For nearly six months now, nine artists whose approaches stem from print and photography are completing a collective research and creation residency at L’imprimerie as part of Le Chantier research project on the printed and photographic image. Utilizing the centre’s facilities allowed them to develop their personal projects while taking part in group reflection and exploration.
Aside from their work in the studio, these nine creators are currently presenting the result of their experiments to the public at the maison de la Culture Maisonneuve until November 28. L’imprimerie invites visitors to come and discover these projects throughout the exhibition.
During her creation residency for Le Chantier – Research project on the printed and photographic image, artist Eliza Olkinitskaya has carried out two research projects that—although dissimilar in their style—overlap in their slow temporality and inherent materialness.
The project began as a purely experimental study, determined by the artist’s daily life in the studio. Sorting out old jars of lithographic printing ink, she opened them one by one to discover substances of various consistency, both dormant and effervescent. Thickness, degradation, pigment density; all these captivating surfaces were digitized and printed by Eliza. At once enigmatic and unambiguously material, these works bring us right back to the origin of analogue printing in art.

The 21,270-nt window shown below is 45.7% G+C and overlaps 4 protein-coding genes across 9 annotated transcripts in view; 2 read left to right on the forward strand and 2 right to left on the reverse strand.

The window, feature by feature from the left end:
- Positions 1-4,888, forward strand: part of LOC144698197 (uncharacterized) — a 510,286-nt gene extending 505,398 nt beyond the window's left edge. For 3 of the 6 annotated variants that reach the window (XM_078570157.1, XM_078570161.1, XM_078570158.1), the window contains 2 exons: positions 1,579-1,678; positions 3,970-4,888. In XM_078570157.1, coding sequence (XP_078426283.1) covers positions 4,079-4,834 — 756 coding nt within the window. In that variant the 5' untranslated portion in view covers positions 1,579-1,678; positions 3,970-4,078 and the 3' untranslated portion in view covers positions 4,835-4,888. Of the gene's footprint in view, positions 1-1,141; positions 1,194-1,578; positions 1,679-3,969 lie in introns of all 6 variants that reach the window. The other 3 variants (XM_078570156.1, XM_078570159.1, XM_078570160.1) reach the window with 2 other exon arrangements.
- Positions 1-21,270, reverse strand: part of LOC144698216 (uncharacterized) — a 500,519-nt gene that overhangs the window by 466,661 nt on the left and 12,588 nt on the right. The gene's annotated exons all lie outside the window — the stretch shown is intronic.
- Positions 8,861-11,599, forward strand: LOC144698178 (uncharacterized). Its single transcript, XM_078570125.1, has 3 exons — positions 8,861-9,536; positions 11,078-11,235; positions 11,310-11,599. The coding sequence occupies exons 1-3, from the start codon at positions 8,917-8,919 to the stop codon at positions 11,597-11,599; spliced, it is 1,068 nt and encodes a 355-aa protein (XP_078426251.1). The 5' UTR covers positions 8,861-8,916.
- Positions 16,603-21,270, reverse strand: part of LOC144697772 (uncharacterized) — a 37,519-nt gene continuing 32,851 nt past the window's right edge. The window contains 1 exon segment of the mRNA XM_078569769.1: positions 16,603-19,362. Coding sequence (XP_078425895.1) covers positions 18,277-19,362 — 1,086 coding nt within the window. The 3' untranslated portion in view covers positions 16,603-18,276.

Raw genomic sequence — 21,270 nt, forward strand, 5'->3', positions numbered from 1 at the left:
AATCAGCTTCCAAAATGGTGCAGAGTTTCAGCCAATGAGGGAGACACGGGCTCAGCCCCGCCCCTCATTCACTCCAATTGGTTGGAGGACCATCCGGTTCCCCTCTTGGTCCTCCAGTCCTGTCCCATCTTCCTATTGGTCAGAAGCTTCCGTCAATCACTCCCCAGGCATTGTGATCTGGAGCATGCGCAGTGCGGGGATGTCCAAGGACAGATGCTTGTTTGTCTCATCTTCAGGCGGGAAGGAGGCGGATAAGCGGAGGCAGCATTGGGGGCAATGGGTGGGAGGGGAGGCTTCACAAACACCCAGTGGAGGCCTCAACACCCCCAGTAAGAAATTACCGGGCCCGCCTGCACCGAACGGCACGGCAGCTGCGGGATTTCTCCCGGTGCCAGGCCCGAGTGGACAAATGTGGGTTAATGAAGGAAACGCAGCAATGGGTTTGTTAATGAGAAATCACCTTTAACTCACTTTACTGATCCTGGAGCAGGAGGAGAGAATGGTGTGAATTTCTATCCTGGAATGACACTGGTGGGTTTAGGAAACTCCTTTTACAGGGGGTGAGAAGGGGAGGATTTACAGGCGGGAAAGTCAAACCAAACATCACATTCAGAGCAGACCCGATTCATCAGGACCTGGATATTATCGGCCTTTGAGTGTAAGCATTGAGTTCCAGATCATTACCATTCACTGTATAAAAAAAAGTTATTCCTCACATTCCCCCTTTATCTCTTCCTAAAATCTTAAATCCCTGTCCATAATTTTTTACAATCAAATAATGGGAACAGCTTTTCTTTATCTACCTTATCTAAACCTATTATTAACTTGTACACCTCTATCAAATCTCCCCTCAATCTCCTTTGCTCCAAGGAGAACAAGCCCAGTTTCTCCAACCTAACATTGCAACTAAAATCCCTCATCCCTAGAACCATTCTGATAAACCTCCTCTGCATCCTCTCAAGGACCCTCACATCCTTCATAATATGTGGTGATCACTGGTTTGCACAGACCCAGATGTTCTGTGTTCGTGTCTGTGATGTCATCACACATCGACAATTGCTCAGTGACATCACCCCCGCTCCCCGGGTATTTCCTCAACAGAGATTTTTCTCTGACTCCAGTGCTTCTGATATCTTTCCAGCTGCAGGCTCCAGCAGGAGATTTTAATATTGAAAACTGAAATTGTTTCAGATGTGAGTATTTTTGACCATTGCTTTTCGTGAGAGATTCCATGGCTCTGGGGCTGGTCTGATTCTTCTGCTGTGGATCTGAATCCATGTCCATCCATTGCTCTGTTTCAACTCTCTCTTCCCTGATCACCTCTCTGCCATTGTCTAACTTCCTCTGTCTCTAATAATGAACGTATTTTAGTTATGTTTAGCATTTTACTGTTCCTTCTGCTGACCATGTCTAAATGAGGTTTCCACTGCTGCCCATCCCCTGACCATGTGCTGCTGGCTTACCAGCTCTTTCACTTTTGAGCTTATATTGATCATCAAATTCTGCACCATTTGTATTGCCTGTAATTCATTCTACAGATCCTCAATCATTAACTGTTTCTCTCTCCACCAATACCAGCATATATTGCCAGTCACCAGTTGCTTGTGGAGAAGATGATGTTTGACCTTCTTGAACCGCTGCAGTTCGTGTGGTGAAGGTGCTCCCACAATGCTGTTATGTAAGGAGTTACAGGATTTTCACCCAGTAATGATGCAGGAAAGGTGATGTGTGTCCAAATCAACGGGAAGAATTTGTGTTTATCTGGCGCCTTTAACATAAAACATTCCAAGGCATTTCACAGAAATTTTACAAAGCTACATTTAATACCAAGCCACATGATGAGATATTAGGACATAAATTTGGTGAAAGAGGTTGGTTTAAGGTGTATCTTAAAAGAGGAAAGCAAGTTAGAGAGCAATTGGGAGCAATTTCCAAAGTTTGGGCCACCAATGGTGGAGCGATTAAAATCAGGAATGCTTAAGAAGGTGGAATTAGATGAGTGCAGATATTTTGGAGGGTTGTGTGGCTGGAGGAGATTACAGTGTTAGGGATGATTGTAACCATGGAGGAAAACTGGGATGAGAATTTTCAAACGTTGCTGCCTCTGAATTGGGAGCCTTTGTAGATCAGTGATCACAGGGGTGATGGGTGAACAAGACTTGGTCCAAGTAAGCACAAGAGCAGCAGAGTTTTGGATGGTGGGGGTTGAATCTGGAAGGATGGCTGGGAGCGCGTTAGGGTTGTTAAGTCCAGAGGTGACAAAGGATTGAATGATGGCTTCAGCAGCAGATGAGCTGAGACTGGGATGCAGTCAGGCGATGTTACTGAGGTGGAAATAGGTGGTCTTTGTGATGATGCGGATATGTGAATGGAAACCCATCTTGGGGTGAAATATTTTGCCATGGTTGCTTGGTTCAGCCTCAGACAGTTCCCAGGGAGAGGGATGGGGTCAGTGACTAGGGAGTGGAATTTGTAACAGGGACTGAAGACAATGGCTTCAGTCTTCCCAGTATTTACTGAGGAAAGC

Alongside this project, the artist has conducted research aimed at finding the point of convergence between printed arts and the moving image through analogue systems. By creating folioscopes (or flip books), Eliza builds moving images from her strolls through the streets of Montreal, Moscow and Málaga. As she spent many hours observing, sketching and photographing areas that bear the trace of a “change in pace” in the way they interact with the city, she focused on places that had no commercial purpose, and whose very existence depend on citizens volunteering their time to care for them. And so, Moscow’s dovecotes and Spain’s rooftops now unfold into three lithographed flipbooks all marked by a slow temporality and a repetitive and ritualistic creation process, like cobbled together, timeless snapshots.